Tuesday, March 18, 2008

Opening Our Eyes

I have written before (here and here, e.g.) about how distressing and shocking I find it that many younger women appear to believe that we live in a postfeminist world. We most certainly do not, and this superb article from last weekend's New York Times Week in Review suggests persuasively that current events might have crystallized this reality for younger women who mistakenly thought otherwise.

It's fascinating to consider that what it's taken to accomplish this revolution in thought - if indeed such a revolution is occurring - was the introduction of the Eliot Spitzer mess, which is about not just sex trafficking but also the deeply sexist and evidently obligatory eyes-downcast stoicism of the betrayed political wife standing by her fallen husband, into the already boiling cauldron of "sulfurous emanations" about Hillary Clinton's candidacy, those being the criticisms that are based entirely on deeply rooted and widely tolerated gender bias.

The article quotes Katha Pollitt, who wrote:
"The hysterical insults flung at Hillary Clinton are just a franker, crazier version of the everyday insults - shrill, strident, angry, ranting, unattractive - that are flung at any vaguely liberal mildly feminist woman who shows a bit of spirit and independence, who puts herself out in the public realm, who doesn't fumble and look up coyly from underneath her hair and give her declarative sentences the cadence of a question."

Well said, Ms. Pollitt - and what a great paragraph!

The article also crystallized for me why, despite my admiration for Barack Obama, I continue to feel a deep pull to support Clinton. All the sexist crap we've seen in connection with this campaign, and - not insignificantly - the media's amused tolerance of that crap, make me certain that this decision is about more than whom one would choose for president on policy grounds in a perfect world. The media is a powerful tool for creating cultural reality, but it also reflects the prevailing winds of that reality. For me, the fact that the media and a sizable chunk of the populace remain either blind to, or willing to tolerate, misogyny and gender stereotyping demands action.

Regardless of which Democrat wins the nomination, I hope with all my heart that the article is right in suggesting that younger women are getting radicalized by the reception to Hillary Clinton's campaign. We will not live in a postfeminist society - let alone one characterized by equal opportunity - until they do.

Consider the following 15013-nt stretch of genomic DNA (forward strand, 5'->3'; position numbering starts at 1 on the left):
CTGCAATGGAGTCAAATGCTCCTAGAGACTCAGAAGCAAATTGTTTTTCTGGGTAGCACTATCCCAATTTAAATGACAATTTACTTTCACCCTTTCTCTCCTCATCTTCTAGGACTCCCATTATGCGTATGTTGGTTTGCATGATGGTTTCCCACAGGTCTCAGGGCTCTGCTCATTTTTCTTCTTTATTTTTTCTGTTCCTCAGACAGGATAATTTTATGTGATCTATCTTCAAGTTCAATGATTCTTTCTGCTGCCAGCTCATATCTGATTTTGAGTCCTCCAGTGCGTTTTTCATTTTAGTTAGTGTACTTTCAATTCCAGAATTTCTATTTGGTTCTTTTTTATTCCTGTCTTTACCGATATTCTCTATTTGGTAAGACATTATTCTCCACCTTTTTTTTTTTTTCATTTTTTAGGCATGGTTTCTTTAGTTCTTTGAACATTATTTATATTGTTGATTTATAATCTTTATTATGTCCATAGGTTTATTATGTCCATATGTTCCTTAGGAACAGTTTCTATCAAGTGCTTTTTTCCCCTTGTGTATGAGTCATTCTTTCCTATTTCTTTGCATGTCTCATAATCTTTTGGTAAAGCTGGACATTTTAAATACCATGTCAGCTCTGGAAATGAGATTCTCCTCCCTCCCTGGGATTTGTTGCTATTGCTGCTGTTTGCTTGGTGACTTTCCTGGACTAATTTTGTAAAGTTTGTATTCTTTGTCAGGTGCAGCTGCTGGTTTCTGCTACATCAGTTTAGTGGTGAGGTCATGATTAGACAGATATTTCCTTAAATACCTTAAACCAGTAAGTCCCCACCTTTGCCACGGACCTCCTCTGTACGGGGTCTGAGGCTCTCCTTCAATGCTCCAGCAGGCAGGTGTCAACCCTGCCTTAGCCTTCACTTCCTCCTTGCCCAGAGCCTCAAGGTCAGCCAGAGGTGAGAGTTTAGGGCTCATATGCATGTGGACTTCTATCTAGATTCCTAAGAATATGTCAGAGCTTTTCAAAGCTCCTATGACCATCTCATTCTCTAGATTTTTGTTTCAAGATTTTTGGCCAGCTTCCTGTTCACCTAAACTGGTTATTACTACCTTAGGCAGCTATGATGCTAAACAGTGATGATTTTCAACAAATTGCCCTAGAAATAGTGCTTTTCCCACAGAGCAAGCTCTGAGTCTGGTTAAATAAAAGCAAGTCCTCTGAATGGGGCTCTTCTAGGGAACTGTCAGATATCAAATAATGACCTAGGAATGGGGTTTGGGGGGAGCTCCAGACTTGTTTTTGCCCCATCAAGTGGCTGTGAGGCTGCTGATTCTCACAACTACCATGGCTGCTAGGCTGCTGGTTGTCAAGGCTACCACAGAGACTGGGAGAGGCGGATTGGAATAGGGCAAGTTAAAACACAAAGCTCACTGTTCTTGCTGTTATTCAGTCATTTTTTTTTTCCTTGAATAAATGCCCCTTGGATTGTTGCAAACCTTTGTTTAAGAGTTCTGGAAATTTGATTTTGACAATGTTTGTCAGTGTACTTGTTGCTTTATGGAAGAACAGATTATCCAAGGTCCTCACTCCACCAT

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Anonymous said...

My thoughts were similiarly illuminated after reading Ms. Pollitt's essay. I can not quite understand why the women of our younger generations are not danicng in the street in support of Hillary Clinton for our next president. Is it possible that they believe the women's movement of the late 1960s and 1970s was so successful that they need not stand up for/discuss/care about it?

Anonymous said...

...or is it because Hillary has revealed herself as a power-hungry grifter who will stop at nothing to attain the office? Mrs. Spitzer, like Mrs. Clinton, had/has every opportunity to leave her husband and refuse to accompany him on the sexual perp walk, but neither did... and THAT makes our society sexist? Puh-lease.

There is an ample supply of successful women in politics and in business (Debra having, herself, been one) to reveal Ms. Pollitt's paragraph as interesting, but grossly exaggerating of the facts ("ANY vaguely liberal mildly feminist woman...come on now).

By all means, let's preserve the importance of feminism, but let's not cheapen it by correllating it with Hillary's impending downfall and Mrs. Spitzer's inexplicable decision NOT to throw the bum out.